Bulls Face Offseason Choices

After being eliminated in the first round of the Eastern Conference Playoffs, what is next for the Chicago Bulls? Should they rebuild or build on what they already have?


Marit & Toomas Hinnosaar

The Bulls are looking to capture their seventh NBA championship.

By Cavell Means

As the NBA playoffs rage on from coast to coast, one team looks on, wondering where exactly things went wrong and where to go from here. That team would be the Chicago Bulls. With a .500 record, the Bulls were the definition of average, despite having two superstars in Jimmy Butler and Dwyane Wade. Furthermore, they possessed an excellent guard in Rajon Rondo, whose hand injury during their series against the top-seeded Boston Celtics seemingly doomed the Bulls. During the final game of their season, conveniently at home at the United Center, chants of “Fire Hoiberg,” referring to the head coach, Fred Hoiberg, rang out, to go alongside fans’ longtime sentiment that the team’s management, John Paxson and Gar Forman (referred to as GarPax), should be removed as well. It looks to be a long summer for Chicago, and it starts in free agency.    

The biggest concern for Chicago is deciding whether they want to rebuild or retool. In rebuilding, they would let some older players go and have to contend for the lottery’s top spot by being the worst team in the league. In order to do so, Butler and Wade would likely have to leave the team, through trades and free agency, respectively. However, history has shown that the Bulls have been fairly resistant to rebuilding in the last decade or so, thus making a retool more likely given the team’s leadership. This would mostly likely have to happen via free agency, as making the playoffs secured them a mediocre 16th place in the NBA draft although the pool of college athletes is certainly strong this year. 

With Wade having a player option of $23.8 million, it is his choice whether to return to the team, or to potentially move and try to be signed to a team with a higher chance of winning the championship next year. With three rings, Wade said “I don’t need to ‘ringchase,’ but I can.” Furthermore, role players like Nikola Mirotic, Anthony Morrow, and Michael Carter-Williams are also free agents, complicating the equation anymore. As Mirotic is a restricted free agent, meaning that the Bulls can match any offer he gets from a different team, Chicago may have to overpay to keep the big man with the sweet stroke.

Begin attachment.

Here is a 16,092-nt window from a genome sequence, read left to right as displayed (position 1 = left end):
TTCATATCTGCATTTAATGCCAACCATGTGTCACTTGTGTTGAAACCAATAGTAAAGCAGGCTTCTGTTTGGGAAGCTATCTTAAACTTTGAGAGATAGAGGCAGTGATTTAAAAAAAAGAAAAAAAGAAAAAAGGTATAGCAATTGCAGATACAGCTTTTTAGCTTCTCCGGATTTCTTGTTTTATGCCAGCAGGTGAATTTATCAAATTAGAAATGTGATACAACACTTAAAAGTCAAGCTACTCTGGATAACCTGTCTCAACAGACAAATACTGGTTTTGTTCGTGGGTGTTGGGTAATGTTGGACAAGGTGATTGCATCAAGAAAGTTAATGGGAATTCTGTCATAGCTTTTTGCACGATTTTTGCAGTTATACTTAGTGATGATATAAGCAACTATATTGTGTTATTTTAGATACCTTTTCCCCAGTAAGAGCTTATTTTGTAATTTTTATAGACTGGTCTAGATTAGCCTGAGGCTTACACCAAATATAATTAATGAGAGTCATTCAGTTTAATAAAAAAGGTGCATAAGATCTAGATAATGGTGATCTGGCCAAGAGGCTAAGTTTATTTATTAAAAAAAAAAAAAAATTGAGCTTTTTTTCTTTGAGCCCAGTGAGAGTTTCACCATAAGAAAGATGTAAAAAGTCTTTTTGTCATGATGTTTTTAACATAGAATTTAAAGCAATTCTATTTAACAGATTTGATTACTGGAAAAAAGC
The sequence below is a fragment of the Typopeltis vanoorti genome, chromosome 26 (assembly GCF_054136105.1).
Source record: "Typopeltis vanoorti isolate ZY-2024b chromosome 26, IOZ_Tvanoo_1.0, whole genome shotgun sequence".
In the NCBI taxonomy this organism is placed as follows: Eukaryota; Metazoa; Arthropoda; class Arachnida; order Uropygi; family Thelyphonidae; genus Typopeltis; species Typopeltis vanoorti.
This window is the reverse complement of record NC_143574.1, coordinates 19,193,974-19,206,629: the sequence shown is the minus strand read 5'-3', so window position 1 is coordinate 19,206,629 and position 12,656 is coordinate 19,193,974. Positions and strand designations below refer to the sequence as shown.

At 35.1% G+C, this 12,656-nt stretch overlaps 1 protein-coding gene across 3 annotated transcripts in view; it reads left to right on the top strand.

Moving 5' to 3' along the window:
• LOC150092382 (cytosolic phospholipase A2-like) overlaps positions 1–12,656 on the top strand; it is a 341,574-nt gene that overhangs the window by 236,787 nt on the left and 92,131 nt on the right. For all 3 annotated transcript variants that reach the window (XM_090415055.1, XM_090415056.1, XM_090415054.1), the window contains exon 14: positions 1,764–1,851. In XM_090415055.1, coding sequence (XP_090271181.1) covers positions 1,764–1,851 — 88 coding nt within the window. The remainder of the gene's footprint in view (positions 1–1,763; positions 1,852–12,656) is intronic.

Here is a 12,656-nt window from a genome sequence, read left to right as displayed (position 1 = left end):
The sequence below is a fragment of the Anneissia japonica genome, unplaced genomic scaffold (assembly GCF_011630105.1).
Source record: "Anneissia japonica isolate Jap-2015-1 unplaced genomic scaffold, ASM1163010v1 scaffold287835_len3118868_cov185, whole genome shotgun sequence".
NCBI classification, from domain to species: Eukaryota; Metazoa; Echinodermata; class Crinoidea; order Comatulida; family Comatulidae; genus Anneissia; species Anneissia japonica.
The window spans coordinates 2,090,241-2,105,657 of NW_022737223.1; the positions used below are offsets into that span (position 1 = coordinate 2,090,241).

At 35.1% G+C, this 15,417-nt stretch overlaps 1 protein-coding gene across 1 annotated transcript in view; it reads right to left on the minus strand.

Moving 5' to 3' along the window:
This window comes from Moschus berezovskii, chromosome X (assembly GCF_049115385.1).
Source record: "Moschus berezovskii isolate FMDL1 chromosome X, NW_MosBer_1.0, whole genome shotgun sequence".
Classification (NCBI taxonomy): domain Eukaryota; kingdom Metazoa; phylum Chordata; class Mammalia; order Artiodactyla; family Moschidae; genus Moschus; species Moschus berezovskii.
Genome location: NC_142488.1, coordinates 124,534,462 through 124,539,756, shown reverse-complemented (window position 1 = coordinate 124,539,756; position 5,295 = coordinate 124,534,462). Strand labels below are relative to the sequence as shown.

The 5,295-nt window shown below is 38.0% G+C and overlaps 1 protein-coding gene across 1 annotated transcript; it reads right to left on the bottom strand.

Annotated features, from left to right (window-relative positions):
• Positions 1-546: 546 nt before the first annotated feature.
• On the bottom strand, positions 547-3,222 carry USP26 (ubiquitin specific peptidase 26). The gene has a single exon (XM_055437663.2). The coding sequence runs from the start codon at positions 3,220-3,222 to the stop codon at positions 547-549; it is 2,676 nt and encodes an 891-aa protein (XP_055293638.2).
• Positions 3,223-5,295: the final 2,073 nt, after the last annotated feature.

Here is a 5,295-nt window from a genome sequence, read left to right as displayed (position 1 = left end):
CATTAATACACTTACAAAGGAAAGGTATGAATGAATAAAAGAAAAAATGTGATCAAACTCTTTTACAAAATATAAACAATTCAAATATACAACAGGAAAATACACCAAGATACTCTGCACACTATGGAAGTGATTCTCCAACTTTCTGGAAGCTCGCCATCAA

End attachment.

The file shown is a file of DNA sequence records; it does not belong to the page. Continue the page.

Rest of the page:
Lastly, Chicago will have to seriously consider shaking up the front office if it wants to keep its fans and players happy. Hoiberg has only been coaching in the NBA for two years and was ranked the worst coach in the league this season by ESPN. Various assistant coaches throughout the league would certainly love the opportunity to head up this Bulls team, plus others still looking for a job, like Kevin McHale, who would appreciate a shot being back on the bench after being fired in late 2015. Also, although it seems unlikely, there is a chance Forman or Paxson will step down from their positions as G.M. and V.P. of Basketball Operations, respectively. It would make most of the fan base happy although GarPax seem to enjoy their job security more than their supporters would like.

As the NBA playoffs continue and the Cleveland Cavaliers continue to look like locks for the NBA finals every year, a central question surrounds Chicago this offseason and for years to come: do they want to merely compete with their roster and front office as constructed, or do they want to raze everything and try to create a diamond from the rough? Only time will tell.